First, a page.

She is still a student, however, she loves to learn.  We used "She sells seashells" to overcome her lack of the "sh" in her own language.  At first she could not even hear it, but after "seashells" she can pronounce any sh or s word in the English language.  We do a lot of English Phonics in my classes mostly because I personally don't know the phonics systems of their languages and so far have only been able to find one resource which is for Spanish speakers.  The video purports that there are twenty phonics problems in English for Spanish speakers and demonstrates how they can be overcome.  I wish there was one of these videos for each language we encounter.  I love to help my Adult ESL students both in ESL and in obtaining their Permanent Residence or Citizenship.  I am also very interested in anything that can help immigrants who hold professional licenses in other countries to acquire board certification so that they might continue their professional careers and/or education and become highly productive individuals in the U.S. as opposed to the many whom I have met who were not able do so at the time they came but (of course) have become successful in other endeavors in order to provide a future for their children.  I commend them highly but, my, what a loss to us, America, when they could have been the health provider or architect, engineer or teacher.  Talk about wasting brain power.  Sorry! 

Thanks for listening.



There is a great pronunciation section in The ESL Teacher's Book of Lists by Jacqueline E. Kress, Ed.D. Languages covered for problem English sounds are Chinese, French, Greek, Italian, Japanese, Korean, Spanish, Urdu and Vietnamese. It is one of the best resources on this issue I have seen.

Good Afternoon Paul,

I have a question the textbook that is used for teaching Citizenship classes both Teacher and Student edition. I have noticed that textbook for Citizenship class has changed since the last one that I was given back in 2005/2006. The book had the US Government and History. In this new edition, does it include the Sample Reading Test and Sample Writing Test that students can work on to prepare for the test, in addition to the Multiple choice questions in US Government and History?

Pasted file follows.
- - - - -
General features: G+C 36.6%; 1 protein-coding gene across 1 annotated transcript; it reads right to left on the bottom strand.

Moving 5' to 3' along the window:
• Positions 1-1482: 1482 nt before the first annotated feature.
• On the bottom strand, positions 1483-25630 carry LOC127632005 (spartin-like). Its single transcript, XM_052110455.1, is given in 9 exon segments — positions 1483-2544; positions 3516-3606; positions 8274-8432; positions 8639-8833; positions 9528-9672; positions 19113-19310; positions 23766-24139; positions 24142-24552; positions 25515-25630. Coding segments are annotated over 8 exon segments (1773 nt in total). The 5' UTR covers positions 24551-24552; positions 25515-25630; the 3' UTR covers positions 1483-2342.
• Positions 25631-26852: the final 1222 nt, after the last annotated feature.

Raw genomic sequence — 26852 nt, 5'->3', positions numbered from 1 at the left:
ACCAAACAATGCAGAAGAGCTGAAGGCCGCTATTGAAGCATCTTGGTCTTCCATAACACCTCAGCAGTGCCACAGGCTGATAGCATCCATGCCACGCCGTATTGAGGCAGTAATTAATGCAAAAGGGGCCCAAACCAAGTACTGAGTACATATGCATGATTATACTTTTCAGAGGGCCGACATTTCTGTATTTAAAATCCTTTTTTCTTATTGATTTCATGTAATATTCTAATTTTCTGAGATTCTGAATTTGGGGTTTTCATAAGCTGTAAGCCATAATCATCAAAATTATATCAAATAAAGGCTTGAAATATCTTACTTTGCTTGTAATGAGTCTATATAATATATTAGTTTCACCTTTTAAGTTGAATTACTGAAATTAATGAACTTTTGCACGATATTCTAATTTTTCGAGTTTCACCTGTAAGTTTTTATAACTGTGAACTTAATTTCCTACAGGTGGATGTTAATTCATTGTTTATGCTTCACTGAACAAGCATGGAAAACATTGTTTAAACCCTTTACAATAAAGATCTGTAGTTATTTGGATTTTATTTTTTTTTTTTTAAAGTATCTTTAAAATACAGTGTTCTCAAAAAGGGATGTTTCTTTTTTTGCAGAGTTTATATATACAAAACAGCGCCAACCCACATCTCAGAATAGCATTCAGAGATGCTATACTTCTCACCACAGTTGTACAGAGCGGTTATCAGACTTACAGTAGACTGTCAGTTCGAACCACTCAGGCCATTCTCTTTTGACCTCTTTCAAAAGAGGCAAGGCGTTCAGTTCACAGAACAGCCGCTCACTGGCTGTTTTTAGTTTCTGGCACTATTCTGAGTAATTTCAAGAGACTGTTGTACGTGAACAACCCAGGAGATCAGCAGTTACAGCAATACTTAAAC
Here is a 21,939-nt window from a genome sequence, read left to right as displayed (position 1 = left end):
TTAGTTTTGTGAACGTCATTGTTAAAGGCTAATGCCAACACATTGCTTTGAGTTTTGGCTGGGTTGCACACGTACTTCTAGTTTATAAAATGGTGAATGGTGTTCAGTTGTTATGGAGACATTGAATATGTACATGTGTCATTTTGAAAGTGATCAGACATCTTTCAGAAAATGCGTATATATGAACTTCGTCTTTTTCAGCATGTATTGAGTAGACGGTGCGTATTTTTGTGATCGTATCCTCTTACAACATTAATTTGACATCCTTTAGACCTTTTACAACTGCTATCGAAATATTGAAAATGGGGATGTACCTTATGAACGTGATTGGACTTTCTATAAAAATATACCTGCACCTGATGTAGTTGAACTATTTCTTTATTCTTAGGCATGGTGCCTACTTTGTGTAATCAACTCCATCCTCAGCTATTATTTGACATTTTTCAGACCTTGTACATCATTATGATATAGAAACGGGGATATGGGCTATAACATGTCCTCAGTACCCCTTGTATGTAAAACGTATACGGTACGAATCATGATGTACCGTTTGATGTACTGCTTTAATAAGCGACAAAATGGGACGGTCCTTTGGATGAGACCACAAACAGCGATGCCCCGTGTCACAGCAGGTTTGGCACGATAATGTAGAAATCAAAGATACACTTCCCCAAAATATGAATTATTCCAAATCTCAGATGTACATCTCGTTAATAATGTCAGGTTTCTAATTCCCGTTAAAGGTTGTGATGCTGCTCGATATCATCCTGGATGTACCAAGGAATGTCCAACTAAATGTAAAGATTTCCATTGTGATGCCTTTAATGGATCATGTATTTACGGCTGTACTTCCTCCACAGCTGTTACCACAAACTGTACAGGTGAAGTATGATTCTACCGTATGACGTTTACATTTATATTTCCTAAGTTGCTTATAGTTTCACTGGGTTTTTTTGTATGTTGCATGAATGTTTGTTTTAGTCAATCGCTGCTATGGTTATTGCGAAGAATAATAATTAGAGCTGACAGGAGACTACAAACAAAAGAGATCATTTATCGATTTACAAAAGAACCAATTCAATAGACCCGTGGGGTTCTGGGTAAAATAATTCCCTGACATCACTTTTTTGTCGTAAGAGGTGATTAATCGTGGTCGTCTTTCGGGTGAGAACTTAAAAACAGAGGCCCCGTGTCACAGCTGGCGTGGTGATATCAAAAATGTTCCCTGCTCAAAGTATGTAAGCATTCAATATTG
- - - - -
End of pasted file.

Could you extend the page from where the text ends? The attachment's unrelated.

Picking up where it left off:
Nina Nwaobilo

Good Afternoon Miriam,

The Citizenship Textbook that I have used in the past is called "Citizenship: Passing the test, Civics and Literacy" published by Pro-Literacy, which has the Beginners and Immediate textbook for students and the Teacher's edition. The Citizenship textbook that I was asking about, is a Red Textbook with the picture of the face of the Statue of Liberty, that one of my classmates in Graduate School had used as part of her Presentation known as Citizenship Basics by Robert Proctor and Darin French. I had to do some research to find the book and I discovered that there is another book blue book the Citizenship basics, that has the Civics questions with the complete package that includes the interview, CD, and DVD at





Citizenship: Passing the Test includes 3 different student books:

  • Civics and Literacy -- covers the essential topics of the 100 civics questions
  • Literacy Skills -- for students who need extra help with English
  • Ready for the Interview -- to prepare students to fill out the N-400 and practice for the interview

We just revised Ready for the Interview to align with the new N-400 form. There is one teacher's guide for the set. And we just revised the audio as well. You can get details on the books here:


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For questions about applying for naturalization, I am going to direct you to the USCIS Information Sessions page. At these sessions, you can speak directly with a USCIS Officer. You will also have an opportunity to observe a naturalization interview, and see firsthand how the naturalization test is administered.

You can also contact your local USCIS Community Relations Officer.

Finally, the Guide to Naturalization can provide information on eligibility requirements and frequently asked questions.



Hi Paul,

Thanks for taking time to answer our questions.  I have 2 questions for you.

1)  I am a bit confused about the need for certificates for minor children who automatically become citizens when their parent(s) acquire citizenship.  It appears that it is optional for those children to apply for their own Certificate of Naturalization, at a cost of $600, thus many choose to apply for U.S. passports for their minor children in lieu of applying for the certificate.  I wonder how those individuals would respond in the future, given requests for Naturalization Certificate numbers.  For example, applicants for security clearances are asked for that information.  Would these individuals be required to obtain a naturalization certificate in that case and if so, may they apply for that document at any time in the future, after having obtained citizenship via a parent's status?  

2) Is there a uniform policy about retaking the naturalization test?  I have worked with individuals who pass parts of the test (ex. Reading, Writing, Civics questions) and fail another ( Speaking) and are asked to report back for a 2nd test.  In some cases, their instruction sheet indicates that they only need take a specific part of the test;  in other cases, there is no indication of which parts they may have to retake.  When I inquired about this at our local USCIS office, I could not get a definitive answer.  Can you clarify that?